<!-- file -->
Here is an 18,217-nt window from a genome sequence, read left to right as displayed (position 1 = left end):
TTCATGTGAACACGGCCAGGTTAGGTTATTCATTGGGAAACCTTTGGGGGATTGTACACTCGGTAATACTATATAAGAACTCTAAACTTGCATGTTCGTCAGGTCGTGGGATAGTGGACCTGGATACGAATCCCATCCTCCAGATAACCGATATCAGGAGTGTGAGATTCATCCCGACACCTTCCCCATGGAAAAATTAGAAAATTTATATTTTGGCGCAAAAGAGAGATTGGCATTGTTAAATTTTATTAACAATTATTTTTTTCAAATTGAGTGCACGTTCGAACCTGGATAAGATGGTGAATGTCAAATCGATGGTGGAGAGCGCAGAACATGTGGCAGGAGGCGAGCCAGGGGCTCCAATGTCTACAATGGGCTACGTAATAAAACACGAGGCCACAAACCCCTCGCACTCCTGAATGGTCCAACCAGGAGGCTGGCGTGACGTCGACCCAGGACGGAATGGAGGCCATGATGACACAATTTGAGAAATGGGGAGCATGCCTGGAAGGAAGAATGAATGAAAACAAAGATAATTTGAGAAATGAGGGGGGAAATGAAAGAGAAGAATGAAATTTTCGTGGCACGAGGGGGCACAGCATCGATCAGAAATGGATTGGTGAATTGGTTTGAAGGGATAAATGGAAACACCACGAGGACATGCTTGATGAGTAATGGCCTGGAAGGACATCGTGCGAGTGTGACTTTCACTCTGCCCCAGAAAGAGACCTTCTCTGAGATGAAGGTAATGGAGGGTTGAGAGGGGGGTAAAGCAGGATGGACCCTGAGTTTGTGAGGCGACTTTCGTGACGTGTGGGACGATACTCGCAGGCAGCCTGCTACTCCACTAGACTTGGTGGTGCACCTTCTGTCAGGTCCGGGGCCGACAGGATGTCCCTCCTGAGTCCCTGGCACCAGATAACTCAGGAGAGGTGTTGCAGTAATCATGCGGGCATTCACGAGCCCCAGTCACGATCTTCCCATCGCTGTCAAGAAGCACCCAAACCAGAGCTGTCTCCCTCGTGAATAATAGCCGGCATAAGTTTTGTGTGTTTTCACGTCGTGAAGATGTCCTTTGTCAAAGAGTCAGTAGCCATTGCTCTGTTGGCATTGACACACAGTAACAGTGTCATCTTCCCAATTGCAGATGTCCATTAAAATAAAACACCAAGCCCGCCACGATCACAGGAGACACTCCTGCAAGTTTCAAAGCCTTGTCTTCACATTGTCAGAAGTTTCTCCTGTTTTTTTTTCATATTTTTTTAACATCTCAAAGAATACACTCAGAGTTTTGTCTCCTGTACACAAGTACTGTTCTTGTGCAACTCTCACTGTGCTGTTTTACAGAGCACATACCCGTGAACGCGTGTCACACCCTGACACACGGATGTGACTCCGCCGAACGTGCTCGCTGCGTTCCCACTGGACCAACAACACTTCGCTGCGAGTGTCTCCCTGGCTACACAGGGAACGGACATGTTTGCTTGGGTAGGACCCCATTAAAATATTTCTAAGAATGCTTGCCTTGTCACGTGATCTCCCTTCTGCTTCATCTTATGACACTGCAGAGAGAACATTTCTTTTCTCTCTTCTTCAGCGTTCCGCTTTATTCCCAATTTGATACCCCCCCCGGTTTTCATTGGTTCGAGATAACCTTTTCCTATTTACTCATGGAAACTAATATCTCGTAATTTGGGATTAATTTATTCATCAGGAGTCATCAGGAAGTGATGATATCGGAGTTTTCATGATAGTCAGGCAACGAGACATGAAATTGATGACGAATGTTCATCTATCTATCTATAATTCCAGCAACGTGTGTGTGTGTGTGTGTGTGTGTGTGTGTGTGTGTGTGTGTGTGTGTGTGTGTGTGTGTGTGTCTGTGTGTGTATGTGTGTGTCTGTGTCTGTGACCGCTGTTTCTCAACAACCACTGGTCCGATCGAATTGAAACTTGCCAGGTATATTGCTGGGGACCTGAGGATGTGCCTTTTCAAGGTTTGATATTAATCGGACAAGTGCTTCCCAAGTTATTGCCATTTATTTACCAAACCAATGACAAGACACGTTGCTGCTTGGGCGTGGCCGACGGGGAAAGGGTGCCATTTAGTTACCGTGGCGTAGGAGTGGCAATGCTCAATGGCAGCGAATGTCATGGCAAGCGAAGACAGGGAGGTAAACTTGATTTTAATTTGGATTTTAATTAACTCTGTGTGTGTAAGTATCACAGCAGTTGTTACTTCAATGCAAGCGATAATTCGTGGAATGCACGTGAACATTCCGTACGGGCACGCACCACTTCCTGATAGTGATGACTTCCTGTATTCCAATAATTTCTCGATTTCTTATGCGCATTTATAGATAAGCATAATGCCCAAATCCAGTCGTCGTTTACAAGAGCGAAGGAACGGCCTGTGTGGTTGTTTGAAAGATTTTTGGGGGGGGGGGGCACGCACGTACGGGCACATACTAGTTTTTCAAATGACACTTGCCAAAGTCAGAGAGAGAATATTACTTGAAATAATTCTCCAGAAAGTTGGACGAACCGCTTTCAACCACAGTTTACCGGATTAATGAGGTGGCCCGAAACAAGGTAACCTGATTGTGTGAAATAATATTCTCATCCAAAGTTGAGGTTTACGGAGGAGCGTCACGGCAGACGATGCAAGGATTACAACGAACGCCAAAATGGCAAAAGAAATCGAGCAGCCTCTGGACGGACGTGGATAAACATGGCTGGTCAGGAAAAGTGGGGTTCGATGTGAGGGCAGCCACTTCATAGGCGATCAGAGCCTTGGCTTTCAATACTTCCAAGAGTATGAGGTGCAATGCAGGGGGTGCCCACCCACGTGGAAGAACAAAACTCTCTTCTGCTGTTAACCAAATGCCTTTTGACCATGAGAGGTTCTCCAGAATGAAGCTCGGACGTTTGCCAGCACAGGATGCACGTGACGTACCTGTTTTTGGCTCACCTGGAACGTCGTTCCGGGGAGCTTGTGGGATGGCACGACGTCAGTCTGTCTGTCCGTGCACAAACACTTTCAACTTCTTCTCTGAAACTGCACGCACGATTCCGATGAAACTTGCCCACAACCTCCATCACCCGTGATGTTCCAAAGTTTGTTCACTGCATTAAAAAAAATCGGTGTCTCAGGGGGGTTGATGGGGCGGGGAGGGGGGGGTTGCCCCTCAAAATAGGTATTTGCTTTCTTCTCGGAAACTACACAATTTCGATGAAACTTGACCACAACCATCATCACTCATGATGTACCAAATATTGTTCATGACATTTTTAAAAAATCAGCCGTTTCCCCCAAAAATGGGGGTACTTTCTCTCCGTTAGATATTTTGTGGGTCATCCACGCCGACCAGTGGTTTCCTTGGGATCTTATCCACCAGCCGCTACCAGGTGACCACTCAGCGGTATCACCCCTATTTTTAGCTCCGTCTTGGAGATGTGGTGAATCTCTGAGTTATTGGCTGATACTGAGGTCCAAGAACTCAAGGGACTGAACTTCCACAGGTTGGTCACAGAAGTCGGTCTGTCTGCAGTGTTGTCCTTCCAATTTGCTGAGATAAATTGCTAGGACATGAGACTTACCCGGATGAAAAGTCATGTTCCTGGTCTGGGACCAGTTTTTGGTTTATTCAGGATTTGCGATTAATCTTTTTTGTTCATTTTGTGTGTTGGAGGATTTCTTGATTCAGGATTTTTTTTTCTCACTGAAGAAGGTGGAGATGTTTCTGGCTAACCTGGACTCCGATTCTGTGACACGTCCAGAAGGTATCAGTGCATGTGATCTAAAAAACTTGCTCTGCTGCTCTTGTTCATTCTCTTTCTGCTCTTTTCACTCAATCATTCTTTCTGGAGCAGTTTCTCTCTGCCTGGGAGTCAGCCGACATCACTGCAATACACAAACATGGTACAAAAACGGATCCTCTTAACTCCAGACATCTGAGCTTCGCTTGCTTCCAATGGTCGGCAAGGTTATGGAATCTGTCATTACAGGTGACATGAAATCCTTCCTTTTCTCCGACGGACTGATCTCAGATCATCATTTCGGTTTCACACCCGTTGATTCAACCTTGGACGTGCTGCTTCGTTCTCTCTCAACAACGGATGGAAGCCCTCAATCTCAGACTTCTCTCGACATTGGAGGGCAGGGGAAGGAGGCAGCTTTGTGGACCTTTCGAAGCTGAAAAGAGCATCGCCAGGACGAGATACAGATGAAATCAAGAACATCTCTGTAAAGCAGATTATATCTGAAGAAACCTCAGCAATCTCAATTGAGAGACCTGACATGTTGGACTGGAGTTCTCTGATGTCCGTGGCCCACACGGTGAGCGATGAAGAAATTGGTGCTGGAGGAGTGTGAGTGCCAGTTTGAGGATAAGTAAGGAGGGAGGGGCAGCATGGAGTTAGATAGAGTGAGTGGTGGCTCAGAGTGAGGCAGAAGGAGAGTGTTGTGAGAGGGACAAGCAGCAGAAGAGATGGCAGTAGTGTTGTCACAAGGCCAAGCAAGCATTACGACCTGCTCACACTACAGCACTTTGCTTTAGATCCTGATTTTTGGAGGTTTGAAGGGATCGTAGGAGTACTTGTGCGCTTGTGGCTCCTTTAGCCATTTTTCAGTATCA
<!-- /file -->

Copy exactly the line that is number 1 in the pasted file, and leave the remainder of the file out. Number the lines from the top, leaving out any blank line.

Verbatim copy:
Here is an 18,217-nt window from a genome sequence, read left to right as displayed (position 1 = left end):